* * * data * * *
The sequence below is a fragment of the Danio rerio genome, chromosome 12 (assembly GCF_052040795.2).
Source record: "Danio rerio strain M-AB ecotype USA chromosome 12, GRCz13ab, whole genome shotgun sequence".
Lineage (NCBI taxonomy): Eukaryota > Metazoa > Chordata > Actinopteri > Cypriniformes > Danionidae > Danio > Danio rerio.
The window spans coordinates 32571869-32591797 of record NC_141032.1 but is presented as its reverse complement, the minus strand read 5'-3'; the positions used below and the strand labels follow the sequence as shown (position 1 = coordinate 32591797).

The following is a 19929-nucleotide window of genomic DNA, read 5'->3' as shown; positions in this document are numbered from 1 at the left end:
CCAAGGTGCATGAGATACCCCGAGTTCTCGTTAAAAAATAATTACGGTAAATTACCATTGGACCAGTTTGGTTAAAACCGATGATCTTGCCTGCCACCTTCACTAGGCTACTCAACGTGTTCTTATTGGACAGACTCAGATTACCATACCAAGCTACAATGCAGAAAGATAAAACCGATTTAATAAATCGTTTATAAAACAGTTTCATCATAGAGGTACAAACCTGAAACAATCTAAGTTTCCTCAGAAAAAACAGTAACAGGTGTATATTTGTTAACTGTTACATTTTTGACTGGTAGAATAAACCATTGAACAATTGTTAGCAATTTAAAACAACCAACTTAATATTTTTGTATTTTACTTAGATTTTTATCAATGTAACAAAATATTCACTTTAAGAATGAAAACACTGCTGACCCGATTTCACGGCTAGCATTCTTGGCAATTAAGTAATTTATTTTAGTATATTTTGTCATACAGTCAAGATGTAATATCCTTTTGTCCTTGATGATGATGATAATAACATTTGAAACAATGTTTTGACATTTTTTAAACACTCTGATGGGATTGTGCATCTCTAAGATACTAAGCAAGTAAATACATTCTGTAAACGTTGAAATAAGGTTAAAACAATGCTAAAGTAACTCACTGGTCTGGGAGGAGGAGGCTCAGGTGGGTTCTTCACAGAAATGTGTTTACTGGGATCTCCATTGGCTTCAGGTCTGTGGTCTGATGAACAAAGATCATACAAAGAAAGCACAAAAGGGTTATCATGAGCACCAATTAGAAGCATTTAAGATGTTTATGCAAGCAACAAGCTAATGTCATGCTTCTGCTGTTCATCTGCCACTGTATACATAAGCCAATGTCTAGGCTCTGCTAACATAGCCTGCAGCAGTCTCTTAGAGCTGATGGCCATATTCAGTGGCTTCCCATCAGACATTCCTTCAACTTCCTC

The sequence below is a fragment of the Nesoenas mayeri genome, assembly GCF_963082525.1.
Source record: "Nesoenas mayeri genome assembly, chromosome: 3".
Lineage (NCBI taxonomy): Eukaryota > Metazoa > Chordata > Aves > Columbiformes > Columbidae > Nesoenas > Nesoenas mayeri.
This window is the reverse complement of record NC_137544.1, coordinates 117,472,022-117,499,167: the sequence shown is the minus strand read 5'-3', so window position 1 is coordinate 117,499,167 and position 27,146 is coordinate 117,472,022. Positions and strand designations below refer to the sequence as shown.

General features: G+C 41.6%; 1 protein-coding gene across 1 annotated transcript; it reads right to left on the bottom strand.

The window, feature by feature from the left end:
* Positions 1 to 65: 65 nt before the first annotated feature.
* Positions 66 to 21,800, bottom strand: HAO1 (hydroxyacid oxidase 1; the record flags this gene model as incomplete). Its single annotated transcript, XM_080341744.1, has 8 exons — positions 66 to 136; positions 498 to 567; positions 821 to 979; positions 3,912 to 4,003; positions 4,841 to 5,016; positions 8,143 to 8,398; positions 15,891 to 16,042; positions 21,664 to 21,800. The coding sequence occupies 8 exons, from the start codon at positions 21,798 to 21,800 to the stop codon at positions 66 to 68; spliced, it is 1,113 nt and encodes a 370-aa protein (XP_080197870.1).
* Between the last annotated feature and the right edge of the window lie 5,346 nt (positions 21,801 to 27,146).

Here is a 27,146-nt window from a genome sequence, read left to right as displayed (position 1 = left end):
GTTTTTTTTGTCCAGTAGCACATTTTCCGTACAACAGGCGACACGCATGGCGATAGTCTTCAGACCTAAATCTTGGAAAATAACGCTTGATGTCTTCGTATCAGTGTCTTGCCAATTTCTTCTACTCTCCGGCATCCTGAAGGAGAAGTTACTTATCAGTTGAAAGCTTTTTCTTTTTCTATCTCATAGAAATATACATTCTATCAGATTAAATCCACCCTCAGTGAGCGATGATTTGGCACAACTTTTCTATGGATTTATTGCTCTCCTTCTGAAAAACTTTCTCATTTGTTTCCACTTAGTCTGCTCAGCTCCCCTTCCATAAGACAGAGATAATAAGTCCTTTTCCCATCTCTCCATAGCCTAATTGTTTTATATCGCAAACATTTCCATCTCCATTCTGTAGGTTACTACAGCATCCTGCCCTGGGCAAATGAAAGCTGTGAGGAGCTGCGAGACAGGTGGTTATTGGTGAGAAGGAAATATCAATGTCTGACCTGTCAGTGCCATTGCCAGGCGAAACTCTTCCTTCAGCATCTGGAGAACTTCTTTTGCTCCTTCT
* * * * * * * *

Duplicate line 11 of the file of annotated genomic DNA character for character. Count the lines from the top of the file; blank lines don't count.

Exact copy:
General features: G+C 41.6%; 1 protein-coding gene across 1 annotated transcript; it reads right to left on the bottom strand.